But I cannot do this. There is too much to be done today on my own part (emails, numerous little jobs at work, supper to be made, dishes, laundry, Facebook to be checked). And so, I turn away from their images and stories. I scroll past and consciously forget it. Now, I simultaneously resent my friend for recalling these sufferings to me, I resent those people for being in suffering themselves, and I resent myself for not embracing their suffering. I reject all and help none.

My initial inaction leads to evermore inaction.

But I make another assumption as well when it comes to Giving the Gift: I assume everyone else is also giving in to their tendency to turn away from others and Not Give The Gift. And thus, while I assume everyone else approaches all relationships as pure Gift, I also assume everyone else is tired and overwhelmed and dealing with their own lifelong issues that in their limitations they are constantly turning away from the Gift they know they should and do indeed want to give to others.

I know this is not always the case, that Gifts are constantly being given, that love wins out, but surely the rejection and denial of the Gift to others is the most common reaction (or should we say non-reaction?).

I think we have become a most distracted society and the technology that assists us in every aspect of daily life has given those of us who can afford such technology an opportunity to live in everpresent denial of 1.) the great universal needs of the world, 2.) the most specific and personal needs in our own lives, and 3.) the lives of those we live with. How do we escape? How do we hear God in an age of permeating oppressive Noise? How do we begin to love and serve others in our own limited way when the world's suffering is so vast? How do we Give The Gift?

Certainly, Lent is about turning away from sin, but more than that Lent is about turning to God and the people in our lives. We do not turn away from sin into an empty void. We lay down our sin in order to live for God and others.

The season of Lent is about laying down our inability to Give the The Gift. It is about opening ourselves to God and opening ourselves to what he has for us in the present moment. What is God calling me to now? And to whom? Lent is about looking the Other in the face and then continuing to look, until we embrace them and help them and see God's will done in their lives. Lent is about learning how to Give The Gift. The Gift is often so difficult to give, Lent is simply about giving up our inability to give it.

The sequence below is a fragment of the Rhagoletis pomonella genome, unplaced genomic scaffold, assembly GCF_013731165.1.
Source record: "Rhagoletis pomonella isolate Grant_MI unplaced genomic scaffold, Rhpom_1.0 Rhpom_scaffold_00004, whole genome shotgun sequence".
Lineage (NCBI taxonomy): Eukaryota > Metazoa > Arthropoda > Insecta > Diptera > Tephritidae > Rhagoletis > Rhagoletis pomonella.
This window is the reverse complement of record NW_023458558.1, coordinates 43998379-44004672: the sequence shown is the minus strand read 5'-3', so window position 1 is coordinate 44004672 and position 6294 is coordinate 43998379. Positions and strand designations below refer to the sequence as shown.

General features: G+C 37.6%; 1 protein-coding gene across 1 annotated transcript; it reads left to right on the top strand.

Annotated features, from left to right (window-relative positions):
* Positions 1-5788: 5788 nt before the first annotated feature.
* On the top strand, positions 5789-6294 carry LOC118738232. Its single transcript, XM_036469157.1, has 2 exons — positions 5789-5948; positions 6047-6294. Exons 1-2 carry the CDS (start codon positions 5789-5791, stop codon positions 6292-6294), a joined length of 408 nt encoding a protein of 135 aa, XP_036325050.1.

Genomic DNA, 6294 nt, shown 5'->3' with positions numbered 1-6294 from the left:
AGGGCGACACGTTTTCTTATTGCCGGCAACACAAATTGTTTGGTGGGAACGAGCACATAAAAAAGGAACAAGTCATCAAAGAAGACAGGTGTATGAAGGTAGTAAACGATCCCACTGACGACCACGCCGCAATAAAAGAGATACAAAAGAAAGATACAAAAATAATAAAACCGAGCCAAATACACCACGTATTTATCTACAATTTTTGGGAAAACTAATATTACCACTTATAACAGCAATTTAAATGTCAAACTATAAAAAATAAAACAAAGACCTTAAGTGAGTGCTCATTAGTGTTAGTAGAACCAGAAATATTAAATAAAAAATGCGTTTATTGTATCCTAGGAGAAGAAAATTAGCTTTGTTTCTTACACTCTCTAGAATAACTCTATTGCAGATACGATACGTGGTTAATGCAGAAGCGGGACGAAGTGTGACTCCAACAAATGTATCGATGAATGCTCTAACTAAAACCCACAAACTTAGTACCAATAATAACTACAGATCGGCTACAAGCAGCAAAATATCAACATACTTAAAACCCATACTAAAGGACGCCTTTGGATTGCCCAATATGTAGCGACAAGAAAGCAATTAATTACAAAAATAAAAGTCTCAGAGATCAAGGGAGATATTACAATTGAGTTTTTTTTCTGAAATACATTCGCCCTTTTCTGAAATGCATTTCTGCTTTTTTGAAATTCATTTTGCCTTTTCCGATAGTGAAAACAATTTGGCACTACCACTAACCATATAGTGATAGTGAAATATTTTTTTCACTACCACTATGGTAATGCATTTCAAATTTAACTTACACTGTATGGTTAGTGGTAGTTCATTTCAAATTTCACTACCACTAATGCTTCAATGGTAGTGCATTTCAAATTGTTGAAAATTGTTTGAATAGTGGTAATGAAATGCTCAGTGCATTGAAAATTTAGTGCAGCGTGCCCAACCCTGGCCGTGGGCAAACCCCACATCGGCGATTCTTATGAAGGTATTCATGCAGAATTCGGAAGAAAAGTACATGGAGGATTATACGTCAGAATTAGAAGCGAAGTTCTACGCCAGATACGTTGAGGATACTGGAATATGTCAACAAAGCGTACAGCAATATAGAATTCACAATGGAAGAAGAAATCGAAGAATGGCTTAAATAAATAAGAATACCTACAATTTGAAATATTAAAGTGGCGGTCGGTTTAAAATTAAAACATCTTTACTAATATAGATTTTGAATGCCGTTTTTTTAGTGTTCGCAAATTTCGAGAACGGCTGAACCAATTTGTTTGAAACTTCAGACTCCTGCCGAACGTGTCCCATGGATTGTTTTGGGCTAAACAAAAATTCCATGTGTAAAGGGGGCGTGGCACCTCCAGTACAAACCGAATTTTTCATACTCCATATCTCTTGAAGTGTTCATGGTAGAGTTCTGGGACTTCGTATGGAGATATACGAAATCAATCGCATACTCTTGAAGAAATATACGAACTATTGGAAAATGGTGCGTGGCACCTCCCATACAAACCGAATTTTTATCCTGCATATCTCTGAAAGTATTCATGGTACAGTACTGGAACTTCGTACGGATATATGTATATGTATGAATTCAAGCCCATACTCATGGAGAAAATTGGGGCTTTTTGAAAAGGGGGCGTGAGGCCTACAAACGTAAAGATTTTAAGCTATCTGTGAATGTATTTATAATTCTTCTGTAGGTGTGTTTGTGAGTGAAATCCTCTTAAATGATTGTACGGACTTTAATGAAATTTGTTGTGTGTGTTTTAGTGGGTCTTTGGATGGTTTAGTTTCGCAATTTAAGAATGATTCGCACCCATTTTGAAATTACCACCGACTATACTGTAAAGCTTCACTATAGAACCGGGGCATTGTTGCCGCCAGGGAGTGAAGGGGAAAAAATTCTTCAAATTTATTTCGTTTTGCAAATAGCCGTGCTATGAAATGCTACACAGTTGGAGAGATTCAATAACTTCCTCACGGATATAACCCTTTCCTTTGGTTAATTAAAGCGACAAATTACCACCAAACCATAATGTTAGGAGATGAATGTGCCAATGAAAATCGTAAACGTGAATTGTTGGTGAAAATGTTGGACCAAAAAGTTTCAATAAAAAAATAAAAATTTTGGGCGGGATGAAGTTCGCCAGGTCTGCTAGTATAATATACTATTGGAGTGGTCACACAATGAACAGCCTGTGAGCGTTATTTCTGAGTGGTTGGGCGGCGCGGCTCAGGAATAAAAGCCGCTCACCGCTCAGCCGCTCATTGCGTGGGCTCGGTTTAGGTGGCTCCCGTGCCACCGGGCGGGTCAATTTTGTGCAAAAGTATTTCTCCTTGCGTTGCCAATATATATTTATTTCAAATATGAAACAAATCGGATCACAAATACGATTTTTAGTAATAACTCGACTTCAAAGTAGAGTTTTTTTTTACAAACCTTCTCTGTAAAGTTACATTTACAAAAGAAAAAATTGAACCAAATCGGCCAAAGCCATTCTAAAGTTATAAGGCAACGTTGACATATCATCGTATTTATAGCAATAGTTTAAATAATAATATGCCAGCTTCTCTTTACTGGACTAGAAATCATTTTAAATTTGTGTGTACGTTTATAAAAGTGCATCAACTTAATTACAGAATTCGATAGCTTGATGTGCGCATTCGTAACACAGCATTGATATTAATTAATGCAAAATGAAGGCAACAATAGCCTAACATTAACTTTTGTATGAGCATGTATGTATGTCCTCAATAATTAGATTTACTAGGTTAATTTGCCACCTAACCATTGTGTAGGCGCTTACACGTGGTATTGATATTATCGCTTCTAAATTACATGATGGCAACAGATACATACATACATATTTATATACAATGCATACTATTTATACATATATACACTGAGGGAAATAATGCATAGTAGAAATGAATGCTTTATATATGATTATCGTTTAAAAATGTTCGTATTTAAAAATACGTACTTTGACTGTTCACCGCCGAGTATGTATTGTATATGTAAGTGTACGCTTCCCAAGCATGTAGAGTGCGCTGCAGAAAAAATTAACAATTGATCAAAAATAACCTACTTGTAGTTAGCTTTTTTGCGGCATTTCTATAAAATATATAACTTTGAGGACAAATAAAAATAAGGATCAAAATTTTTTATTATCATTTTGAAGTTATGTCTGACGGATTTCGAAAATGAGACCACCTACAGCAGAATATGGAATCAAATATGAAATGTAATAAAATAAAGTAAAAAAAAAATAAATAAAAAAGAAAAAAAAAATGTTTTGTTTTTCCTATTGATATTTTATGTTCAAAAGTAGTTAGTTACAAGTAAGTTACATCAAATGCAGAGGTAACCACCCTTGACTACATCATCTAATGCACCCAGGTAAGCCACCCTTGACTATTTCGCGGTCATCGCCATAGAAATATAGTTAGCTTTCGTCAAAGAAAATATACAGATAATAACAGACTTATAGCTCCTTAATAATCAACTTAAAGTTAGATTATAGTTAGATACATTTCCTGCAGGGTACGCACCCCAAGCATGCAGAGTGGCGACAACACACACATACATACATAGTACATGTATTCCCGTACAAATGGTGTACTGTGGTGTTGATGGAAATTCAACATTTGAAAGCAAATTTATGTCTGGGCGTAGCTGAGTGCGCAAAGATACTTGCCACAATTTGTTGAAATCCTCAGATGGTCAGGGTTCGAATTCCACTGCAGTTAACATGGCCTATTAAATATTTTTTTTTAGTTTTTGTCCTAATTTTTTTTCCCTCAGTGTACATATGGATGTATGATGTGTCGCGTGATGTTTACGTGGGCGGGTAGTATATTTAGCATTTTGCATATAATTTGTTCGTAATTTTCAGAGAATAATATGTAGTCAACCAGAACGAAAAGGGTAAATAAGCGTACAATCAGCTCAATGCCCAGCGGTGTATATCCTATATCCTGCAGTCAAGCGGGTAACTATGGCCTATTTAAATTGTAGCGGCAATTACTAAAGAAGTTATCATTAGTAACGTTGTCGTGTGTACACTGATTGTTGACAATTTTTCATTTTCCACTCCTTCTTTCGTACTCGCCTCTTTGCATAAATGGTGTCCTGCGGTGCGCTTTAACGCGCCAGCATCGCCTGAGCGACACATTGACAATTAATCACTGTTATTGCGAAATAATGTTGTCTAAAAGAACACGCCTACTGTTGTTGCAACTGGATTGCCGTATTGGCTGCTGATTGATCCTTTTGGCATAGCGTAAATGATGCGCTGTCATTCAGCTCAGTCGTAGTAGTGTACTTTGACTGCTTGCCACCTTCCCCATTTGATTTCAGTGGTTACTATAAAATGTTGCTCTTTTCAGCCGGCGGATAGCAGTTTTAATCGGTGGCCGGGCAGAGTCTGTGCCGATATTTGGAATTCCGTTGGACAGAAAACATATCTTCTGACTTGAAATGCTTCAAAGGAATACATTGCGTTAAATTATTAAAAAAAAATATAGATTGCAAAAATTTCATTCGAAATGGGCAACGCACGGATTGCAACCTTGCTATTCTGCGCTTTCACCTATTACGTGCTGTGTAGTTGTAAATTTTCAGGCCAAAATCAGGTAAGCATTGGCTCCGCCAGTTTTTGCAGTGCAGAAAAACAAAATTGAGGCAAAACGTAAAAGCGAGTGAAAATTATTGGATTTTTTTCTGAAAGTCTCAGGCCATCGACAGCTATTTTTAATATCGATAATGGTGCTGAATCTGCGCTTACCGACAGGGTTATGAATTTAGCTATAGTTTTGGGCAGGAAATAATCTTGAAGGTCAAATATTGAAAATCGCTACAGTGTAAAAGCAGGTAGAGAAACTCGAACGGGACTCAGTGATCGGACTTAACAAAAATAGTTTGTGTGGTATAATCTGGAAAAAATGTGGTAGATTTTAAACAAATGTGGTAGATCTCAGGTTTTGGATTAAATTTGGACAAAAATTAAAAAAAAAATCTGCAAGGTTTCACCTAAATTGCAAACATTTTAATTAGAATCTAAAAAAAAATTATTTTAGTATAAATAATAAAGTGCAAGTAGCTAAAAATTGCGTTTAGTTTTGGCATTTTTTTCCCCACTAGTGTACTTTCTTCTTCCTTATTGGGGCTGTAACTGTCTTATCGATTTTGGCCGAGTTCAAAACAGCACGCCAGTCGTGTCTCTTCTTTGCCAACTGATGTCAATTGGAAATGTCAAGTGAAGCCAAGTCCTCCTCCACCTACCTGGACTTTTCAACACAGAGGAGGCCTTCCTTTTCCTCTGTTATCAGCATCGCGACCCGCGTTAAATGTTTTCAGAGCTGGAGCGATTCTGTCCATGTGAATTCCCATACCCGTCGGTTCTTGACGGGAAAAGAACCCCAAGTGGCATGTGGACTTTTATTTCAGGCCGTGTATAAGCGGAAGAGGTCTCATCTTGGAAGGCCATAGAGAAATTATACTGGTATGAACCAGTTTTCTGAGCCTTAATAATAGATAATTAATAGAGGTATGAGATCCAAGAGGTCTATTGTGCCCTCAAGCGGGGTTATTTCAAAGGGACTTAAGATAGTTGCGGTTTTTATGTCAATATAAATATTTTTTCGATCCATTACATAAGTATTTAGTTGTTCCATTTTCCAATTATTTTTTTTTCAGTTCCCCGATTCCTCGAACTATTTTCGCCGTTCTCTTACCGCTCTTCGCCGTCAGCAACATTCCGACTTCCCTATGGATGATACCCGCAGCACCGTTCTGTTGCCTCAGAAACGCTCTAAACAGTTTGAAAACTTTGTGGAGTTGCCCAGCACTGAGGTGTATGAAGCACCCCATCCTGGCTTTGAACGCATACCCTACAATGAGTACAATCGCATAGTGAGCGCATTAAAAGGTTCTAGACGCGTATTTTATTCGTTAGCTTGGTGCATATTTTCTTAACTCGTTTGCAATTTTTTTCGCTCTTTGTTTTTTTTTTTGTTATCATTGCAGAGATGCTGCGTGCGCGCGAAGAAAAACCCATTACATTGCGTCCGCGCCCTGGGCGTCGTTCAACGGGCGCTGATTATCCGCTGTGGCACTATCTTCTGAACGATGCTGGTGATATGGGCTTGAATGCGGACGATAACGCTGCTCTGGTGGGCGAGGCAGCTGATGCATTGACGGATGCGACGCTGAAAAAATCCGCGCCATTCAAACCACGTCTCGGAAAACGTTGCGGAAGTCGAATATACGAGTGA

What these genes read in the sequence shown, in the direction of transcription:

Let us pray and let us turn to God, that we may receive his grace, our only hope to be the kind of people who embrace rather than deny, who give rather than withhold even in a paralyzed and calloused world. 

Oh God, help us:
“Awake, O sleeper, and arise from the dead, and Christ will shine on you.” Look carefully then how you walk, not as unwise but as wise, making the best use of the time, because the days are evil. Therefore do not be foolish, but understand what the will of the Lord is. And do not get drunk with wine, for that is debauchery, but be filled with the Spirit, addressing one another in psalms and hymns and spiritual songs, singing and making melody to the Lord with your heart, giving thanks always and for everything to God the Father in the name of our Lord Jesus Christ, submitting to one another out of reverence for Christ.
+++Eph. 5:14-21

From the Lenten Prayers of the People according to Common Worship:
For peace in the world …
that a spirit of respect and reconciliation may grow
among nations and peoples,
let us pray to the Father.
Lord of compassion,
in your mercy hear us.

For the poor, the persecuted, the sick, and all who suffer…
for refugees, prisoners, and all in danger;
that they may be relieved and protected,
let us pray to the Father.
Lord of compassion,
in your mercy hear us.

For those whom we have injured or offended,
let us pray to the Father.
Lord of compassion,
in your mercy hear us.

For grace to amend our lives and to further the reign of God,
let us pray to the Father.
Lord of compassion,
in your mercy hear us.

God our Father,
in your love and goodness
you have taught us to come close to you in penitence
with prayer, fasting and generosity;
accept our Lenten discipline,
and when we fall by our weakness,
raise us up by your unfailing mercy;
through Jesus Christ our Lord.


Read part 1: 
A Pessimistic Lenten Reflection: Living in Denial

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Lenten Devotion (2007)